And of course, we can’t forget that she only has 18 lines in the entire film.
Does this stop me from enjoying Sleeping Beauty? As I mentioned last week, no it doesn’t.
So, should your characters have agency?
The short answer to this is yes, they should. Wherever possible, give them a choice. Make them grapple with the decisions they have to make. This is very compelling to read.
The longer answer would be yes… but also no. As with most things, there is a time and a place for everything. Make sure the choices on offer to your characters are relevant to the story. There is no point in offering an alternative that doesn’t make sense.
And as compelling as it is to read about characters struggling with the choices in front of them, it is equally as compelling to see what they do in situations that are forced on them. Just look at the boys in The Maze Runner. They had no choice about living in the Glade with no memories of their former selves (other than their names), but the micro-society they built there made us want to learn more about their situation.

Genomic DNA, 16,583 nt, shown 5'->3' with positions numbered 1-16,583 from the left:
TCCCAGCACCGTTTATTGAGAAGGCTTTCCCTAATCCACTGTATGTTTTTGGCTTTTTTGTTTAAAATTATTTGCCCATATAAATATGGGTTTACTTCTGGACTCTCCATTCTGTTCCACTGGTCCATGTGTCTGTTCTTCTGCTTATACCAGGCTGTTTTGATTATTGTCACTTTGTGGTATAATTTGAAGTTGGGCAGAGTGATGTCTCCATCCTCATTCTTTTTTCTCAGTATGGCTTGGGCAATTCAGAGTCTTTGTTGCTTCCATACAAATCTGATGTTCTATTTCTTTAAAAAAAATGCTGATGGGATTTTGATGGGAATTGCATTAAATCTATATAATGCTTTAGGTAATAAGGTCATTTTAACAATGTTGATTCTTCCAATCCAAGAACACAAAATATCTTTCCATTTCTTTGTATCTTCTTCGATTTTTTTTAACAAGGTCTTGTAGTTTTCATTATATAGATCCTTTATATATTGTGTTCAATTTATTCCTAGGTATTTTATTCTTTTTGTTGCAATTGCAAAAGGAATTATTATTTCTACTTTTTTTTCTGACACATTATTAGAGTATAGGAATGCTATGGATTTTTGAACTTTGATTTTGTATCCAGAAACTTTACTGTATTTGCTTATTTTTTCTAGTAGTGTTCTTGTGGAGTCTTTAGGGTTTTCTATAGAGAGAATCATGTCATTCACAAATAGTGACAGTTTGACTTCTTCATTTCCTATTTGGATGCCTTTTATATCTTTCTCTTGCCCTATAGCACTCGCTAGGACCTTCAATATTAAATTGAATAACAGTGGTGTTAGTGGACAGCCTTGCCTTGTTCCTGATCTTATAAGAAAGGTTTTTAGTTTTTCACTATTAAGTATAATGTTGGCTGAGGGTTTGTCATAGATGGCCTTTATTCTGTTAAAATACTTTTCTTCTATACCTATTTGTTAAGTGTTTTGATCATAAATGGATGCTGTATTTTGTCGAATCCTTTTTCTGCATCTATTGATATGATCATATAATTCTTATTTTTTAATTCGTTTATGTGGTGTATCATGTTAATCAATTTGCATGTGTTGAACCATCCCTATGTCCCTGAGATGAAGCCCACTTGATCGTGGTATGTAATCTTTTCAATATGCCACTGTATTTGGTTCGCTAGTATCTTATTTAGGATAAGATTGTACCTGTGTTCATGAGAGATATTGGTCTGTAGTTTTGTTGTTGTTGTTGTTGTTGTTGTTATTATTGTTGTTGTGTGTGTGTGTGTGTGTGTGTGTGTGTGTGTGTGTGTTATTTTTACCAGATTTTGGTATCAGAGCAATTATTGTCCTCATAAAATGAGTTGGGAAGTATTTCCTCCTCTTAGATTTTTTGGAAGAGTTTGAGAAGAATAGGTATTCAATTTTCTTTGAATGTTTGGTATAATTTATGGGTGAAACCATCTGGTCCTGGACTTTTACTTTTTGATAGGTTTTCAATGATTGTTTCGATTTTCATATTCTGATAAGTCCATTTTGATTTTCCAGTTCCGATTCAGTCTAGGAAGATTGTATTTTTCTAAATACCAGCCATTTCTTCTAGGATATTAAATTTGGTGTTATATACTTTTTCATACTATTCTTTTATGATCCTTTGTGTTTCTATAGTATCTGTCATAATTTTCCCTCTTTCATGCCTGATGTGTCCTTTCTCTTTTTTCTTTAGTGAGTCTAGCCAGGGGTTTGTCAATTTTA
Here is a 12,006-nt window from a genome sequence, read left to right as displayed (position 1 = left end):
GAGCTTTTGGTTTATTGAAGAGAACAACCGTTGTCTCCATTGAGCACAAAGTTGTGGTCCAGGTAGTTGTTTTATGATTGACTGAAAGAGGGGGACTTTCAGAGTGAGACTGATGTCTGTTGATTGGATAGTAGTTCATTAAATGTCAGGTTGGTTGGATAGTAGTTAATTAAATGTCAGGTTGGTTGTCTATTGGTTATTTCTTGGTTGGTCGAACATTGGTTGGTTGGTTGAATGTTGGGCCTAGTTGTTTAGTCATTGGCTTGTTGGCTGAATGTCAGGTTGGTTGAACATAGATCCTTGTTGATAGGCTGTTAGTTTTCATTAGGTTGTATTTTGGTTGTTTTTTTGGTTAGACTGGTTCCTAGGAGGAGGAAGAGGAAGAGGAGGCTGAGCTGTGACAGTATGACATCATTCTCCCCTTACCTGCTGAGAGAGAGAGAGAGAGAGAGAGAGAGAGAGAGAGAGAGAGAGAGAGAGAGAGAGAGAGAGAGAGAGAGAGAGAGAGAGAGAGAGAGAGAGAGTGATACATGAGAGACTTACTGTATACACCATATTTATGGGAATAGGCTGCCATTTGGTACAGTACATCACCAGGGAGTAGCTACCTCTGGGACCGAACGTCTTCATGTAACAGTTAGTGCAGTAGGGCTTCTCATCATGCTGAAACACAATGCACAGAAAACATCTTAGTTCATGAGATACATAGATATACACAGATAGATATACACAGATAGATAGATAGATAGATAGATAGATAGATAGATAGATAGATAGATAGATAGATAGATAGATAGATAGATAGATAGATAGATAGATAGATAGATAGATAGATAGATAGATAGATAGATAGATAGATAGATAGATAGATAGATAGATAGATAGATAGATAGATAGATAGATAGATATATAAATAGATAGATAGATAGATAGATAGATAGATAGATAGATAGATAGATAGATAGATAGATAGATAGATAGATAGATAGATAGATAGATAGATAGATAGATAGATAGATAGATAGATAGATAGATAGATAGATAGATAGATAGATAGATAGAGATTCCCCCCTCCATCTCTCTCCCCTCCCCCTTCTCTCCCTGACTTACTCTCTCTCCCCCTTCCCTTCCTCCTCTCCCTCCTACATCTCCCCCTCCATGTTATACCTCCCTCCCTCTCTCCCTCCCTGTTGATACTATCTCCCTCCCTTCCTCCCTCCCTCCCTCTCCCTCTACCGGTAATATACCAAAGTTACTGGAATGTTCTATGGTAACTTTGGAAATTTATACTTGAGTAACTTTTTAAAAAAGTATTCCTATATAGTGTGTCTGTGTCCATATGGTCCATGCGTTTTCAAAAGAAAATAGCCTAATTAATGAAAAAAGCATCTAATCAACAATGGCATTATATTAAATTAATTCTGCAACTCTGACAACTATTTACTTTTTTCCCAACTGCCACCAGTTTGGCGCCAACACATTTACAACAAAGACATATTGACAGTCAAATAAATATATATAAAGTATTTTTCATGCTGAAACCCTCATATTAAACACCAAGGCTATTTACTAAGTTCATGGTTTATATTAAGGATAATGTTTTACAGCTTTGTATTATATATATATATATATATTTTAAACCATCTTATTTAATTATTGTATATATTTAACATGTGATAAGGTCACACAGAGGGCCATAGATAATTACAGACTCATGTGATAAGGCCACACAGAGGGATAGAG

The point I am making is that the inclusion (or indeed the exclusion) of agency in your story should be a conscious, and well thought-out choice that you, the writer, makes.
As I work through the first draft of my own manuscript, I am aware that a lot of the story (particularly in the early stages) happens to the characters and they then react. As part of my editing process, I am looking for places where agency can be introduced, to give my own characters added depth and nuance. In the same breath, I know that some situations just have to hit like a tidal wave and my character have to deal with the fallout as it comes.
It really is a delicate balancing act.
I am sure you can think of many other characters, both with and without agency. Why not leave a comment below with who came to mind for you. Do you find that character’s choices (or lack thereof) work in favour of their story or not? How would the story have been different if that situation had been altered?